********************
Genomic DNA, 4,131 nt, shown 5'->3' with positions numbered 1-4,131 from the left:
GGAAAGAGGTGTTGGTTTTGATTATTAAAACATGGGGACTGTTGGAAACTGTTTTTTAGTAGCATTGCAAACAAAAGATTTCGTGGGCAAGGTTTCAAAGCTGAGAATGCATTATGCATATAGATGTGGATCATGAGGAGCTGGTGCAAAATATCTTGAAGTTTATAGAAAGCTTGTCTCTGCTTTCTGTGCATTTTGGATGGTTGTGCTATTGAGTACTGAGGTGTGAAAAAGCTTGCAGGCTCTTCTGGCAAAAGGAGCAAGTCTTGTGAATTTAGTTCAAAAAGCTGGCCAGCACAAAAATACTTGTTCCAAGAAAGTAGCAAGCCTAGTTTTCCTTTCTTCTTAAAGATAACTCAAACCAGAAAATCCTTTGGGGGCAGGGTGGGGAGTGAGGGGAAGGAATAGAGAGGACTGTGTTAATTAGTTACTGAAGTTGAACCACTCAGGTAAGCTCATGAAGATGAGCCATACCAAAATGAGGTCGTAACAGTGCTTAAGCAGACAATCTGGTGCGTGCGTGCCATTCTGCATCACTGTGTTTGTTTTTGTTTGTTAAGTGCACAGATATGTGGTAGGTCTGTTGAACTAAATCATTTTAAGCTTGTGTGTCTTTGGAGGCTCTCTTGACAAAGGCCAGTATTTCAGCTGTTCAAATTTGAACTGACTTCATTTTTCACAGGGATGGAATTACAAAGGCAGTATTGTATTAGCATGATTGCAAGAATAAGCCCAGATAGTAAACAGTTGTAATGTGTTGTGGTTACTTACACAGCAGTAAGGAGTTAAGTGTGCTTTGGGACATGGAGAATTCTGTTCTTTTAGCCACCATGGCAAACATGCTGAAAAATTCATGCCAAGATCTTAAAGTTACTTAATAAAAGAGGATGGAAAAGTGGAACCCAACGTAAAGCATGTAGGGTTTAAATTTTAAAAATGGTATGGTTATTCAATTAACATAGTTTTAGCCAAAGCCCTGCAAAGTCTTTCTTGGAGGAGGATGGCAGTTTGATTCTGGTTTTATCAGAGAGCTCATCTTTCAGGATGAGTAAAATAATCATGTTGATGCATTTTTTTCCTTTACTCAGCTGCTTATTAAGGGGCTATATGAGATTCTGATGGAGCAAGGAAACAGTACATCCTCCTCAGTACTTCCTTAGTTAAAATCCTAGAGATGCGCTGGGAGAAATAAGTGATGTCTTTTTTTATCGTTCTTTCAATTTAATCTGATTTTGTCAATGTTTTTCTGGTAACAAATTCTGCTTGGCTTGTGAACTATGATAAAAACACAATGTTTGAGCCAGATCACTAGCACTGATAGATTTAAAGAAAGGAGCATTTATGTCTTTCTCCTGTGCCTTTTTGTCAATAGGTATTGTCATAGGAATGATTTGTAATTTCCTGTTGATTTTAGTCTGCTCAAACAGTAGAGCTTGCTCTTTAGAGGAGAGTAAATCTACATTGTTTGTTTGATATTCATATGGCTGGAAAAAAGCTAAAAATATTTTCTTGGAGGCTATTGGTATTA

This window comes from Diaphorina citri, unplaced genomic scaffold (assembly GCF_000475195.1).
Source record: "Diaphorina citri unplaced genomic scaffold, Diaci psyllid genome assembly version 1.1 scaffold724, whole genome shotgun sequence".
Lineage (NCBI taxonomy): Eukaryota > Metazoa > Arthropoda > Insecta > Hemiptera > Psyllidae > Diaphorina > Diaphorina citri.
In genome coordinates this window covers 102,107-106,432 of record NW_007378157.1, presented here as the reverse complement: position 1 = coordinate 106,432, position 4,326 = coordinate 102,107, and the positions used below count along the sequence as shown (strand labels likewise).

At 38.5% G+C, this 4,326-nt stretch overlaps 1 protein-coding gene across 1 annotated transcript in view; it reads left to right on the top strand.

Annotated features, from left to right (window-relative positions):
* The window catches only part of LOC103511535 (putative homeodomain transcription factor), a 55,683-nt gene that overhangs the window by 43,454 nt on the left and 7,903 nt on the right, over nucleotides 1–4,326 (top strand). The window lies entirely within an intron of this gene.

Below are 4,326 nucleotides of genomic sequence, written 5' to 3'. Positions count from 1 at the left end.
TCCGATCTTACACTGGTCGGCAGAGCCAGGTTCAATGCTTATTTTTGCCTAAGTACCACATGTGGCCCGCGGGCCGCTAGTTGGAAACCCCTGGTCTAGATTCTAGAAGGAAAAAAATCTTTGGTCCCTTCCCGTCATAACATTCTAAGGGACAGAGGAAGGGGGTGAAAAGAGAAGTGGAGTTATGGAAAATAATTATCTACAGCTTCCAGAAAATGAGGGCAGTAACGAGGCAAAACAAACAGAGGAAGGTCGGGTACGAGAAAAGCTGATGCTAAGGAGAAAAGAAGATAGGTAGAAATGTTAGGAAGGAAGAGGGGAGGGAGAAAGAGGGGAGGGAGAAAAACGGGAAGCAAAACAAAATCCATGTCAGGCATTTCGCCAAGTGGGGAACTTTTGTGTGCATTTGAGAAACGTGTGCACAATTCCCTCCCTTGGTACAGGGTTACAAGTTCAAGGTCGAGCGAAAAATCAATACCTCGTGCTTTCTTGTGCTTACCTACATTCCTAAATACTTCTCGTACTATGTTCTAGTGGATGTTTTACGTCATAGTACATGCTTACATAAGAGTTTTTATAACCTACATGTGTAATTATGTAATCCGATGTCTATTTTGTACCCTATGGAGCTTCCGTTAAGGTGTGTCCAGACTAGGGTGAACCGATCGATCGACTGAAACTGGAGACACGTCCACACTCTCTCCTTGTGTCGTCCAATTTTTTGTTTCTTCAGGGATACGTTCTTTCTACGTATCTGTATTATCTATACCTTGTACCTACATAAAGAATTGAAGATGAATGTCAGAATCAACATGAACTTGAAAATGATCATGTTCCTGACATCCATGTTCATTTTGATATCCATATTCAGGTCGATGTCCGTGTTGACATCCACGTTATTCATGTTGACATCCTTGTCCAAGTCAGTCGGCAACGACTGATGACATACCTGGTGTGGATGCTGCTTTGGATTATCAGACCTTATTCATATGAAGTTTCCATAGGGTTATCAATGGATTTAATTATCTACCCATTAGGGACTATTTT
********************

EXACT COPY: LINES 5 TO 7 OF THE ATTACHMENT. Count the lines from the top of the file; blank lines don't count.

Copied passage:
Lineage (NCBI taxonomy): Eukaryota > Metazoa > Arthropoda > Insecta > Hemiptera > Psyllidae > Diaphorina > Diaphorina citri.
In genome coordinates this window covers 102,107-106,432 of record NW_007378157.1, presented here as the reverse complement: position 1 = coordinate 106,432, position 4,326 = coordinate 102,107, and the positions used below count along the sequence as shown (strand labels likewise).

At 38.5% G+C, this 4,326-nt stretch overlaps 1 protein-coding gene across 1 annotated transcript in view; it reads left to right on the top strand.